IT services giant Unisys was inspired by a new CEO and a SharePoint upgrade to give its employees more social tools — but it took a third party to get SharePoint 2010 fully socialized.
By Shane O'Neill
The IT group at tech services company Unisys has been thinking about a social networking platform for two years now.
But some recent factors finally put a plan into action: the arrival of a new CEO two years ago who believed strongly in social networking technology and the arrival of Microsoft’s SharePoint 2010 with new social features.
Another motivator for Unisys, which provides various IT services for large corporations and government agencies and has over 25,000 employees worldwide, is that employees and clients have come to expect a “Facebook for the enterprise” as more people use social media outside of work.
“Employees are expecting these social tools in the workplace,” says John Knab, director of IT applications at Unisys. “Our senior leadership recognized this, and wanted to apply social tools in a way that could help the business.”
All of these companies’ suites stand on their own but they are also compatible with Microsoft’s sprawling content management platform, SharePoint.
SharePoint 2010 Better, But Not Social Enough
Microsoft, well aware that nimbler enterprise 2.0 companies are selling social software to enterprises, added more social networking features such as wikis, blogs and tagging into SharePoint 2010, released in May.
These enhancements caught Unisys’s eye, a SharePoint customer for six years, and inspired an early upgrade from SharePoint 2007 to SharePoint 2010 through Microsoft’s Rapid Deployment Program that began in January and wrapped up in June.
[ For complete coverage on Microsoft’s SharePoint collaboration software — including enterprise and cloud adoption trends and reviews of SharePoint 2010 — see CIO.com’s SharePoint Bible. ]
Yet although the social enhancements in SharePoint 2010 are an improvement, Unisys felt that SharePoint’s MySites — profile pages that include social networking features — were not quite Facebookish enough, and called on enterprise 2.0 vendor and Microsoft partner, NewsGator, to fill in the gaps with more dynamic microblogging, tagging and RSS feeds.
A True Microblogging Platform
“When you get SharePoint 2010 out of the box, it does not create real microblogging. It’s just a wall that doesn’t broadcast out,” says Unisys Community Manager Gary Liu.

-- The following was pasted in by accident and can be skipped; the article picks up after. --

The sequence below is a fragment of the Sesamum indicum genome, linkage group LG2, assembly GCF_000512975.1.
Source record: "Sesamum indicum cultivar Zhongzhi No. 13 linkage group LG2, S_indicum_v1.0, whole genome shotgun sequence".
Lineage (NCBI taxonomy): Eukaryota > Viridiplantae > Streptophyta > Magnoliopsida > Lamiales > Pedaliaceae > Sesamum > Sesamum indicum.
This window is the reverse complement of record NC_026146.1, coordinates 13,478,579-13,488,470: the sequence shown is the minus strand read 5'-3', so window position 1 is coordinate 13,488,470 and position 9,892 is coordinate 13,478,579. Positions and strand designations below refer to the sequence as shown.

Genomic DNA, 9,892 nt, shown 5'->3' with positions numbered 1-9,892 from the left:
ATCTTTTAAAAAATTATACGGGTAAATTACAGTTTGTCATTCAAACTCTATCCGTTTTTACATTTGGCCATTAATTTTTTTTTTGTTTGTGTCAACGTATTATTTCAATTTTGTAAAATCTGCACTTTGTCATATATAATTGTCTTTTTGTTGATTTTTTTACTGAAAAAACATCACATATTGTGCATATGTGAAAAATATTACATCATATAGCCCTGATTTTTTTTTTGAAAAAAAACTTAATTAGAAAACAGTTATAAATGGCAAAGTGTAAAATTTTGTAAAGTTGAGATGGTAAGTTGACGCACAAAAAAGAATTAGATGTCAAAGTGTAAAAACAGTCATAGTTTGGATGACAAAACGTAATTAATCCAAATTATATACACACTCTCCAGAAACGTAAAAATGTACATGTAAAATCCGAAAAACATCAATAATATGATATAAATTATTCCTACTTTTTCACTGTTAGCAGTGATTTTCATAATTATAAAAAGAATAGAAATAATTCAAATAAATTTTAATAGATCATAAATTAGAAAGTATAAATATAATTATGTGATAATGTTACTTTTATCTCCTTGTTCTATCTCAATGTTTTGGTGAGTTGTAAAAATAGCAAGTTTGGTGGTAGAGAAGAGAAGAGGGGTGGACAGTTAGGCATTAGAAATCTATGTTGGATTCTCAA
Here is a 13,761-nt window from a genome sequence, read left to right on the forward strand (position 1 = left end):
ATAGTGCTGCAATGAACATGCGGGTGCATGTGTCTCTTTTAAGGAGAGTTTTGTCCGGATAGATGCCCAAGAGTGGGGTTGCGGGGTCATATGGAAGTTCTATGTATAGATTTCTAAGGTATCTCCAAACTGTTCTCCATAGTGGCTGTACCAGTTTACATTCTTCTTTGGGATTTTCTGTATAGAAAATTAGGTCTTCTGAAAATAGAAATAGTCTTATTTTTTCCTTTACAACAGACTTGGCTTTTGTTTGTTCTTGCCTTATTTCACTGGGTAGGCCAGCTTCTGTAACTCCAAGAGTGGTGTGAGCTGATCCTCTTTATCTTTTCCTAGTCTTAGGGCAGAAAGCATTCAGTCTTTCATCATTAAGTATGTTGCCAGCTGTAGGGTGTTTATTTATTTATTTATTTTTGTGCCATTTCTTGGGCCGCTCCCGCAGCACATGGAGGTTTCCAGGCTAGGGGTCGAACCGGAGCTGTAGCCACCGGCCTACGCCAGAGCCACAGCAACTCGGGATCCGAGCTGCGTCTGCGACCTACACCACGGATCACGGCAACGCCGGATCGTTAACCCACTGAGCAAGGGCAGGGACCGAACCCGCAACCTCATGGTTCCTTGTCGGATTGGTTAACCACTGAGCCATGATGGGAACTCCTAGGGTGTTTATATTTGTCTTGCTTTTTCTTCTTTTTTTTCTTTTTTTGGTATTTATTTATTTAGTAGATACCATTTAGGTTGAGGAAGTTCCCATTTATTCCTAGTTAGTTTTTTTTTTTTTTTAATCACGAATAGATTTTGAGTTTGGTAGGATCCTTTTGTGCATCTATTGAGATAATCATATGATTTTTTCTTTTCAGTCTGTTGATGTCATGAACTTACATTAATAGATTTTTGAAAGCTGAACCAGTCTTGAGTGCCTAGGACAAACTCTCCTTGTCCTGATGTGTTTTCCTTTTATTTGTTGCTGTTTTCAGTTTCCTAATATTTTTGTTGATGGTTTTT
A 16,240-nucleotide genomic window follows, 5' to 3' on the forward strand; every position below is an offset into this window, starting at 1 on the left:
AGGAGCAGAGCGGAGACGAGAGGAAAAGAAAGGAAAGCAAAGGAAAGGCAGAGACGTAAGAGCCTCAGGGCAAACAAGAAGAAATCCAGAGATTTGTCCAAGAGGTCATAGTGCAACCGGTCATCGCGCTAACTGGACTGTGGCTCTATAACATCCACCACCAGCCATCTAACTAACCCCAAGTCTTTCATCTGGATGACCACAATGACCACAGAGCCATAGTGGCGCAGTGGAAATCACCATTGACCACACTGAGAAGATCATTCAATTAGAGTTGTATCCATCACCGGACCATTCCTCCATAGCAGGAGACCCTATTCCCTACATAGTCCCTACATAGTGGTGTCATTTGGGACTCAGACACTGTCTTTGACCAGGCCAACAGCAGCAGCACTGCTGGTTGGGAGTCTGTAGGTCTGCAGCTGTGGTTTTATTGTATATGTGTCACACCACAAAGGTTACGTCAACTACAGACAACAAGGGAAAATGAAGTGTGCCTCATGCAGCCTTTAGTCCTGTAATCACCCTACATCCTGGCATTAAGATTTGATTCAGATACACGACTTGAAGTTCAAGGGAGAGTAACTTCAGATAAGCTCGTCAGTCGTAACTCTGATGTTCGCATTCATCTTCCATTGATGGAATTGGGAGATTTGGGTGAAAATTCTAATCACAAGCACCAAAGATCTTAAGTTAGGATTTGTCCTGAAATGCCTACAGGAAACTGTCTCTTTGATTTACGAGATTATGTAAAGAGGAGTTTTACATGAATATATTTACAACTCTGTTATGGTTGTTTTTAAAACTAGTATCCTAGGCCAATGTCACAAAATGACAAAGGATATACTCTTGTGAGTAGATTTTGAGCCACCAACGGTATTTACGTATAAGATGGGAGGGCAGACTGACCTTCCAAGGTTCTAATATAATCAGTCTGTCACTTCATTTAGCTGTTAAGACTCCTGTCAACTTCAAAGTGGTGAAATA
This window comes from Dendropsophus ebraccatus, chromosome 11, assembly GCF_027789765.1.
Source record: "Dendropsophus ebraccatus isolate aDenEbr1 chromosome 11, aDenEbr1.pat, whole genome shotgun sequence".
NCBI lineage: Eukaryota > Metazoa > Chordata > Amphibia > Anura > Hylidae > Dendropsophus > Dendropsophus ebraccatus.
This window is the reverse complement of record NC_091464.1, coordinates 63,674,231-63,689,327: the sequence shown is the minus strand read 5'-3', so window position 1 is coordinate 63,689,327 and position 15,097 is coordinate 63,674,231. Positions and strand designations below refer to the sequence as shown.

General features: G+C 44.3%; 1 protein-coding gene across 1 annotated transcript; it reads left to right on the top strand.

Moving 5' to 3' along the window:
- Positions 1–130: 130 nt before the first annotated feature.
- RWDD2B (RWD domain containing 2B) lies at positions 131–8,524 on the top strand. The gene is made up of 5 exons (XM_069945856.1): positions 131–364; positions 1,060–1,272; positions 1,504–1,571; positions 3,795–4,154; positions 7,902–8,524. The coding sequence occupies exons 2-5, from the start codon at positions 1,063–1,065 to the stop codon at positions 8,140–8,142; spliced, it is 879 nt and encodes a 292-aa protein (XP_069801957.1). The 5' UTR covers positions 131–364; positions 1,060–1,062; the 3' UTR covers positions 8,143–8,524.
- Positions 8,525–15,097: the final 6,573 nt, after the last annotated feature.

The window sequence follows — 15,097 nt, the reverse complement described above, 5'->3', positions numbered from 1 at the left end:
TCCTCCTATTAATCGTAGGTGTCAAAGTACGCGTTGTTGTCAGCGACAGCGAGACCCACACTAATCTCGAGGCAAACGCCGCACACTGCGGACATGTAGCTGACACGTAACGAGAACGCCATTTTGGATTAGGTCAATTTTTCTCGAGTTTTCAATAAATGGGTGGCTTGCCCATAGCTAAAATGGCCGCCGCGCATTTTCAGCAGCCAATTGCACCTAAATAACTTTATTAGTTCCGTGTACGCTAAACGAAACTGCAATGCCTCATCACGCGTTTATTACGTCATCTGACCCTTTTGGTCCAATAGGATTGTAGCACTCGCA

NewsGator’s Social Sites create a “true Microblogging platform” similar to Twitter and Facebook, adds Liu.
Also, Social Sites distributes a user’s posts more widely and it doesn’t matter where a user does the posting. In SharePoint 2010 only content that is posted on your profile page gets distributed, but if you post something on a community page, that post would not get distributed.
Social Sites in SharePoint 2010 also offer a Web page that aggregates everyone’s RSS feeds where people can tag, rate and comment on sites.
Baking Social Networking into the Workflow
All of this adds up to give Unisys employees what Liu calls “a real Facebook-like experience.” Liu is counting on Social Sites features to improve productivity by letting employees easily share what projects they are working on and stop relying on sluggish e-mail correspondence.
Unisys layered the NewsGator Social Sites 1.0 on top of the SharePoint 2010 social components in August and is in the process of upgrading to the just-released Social Sites 1.1. Integrating Social Sites into SharePoint’s MySites costs in the range of $10-$100 per user depending on the size of the implementation and includes a 22 percent annual maintenance fee.
Though Unisys employees are just starting to use Social Sites within SharePoint 2010, Knab and Liu envision that the social tools will soon be part of the daily workflow of all employees.
“We want everyone to arrive for work and go to their personalized news feeds. We want them to have everything in front of them,” says Knab, adding that getting social tools on mobile phones and available to partners through an extranet are also on the roadmap.
Knab predicts all of this will come together quickly because employees are accustomed to social media.
“Of course microblogging and social networking are not new to employees,” he says. “What’s new is they’ll be doing it for work.”
Shane O’Neill covers Microsoft, Windows, Operating Systems, Productivity Apps and Online Services for CIO.com. Follow Shane on Twitter @smoneill. Follow everything from CIO.com on Twitter @CIOonline. Email Shane at firstname.lastname@example.org.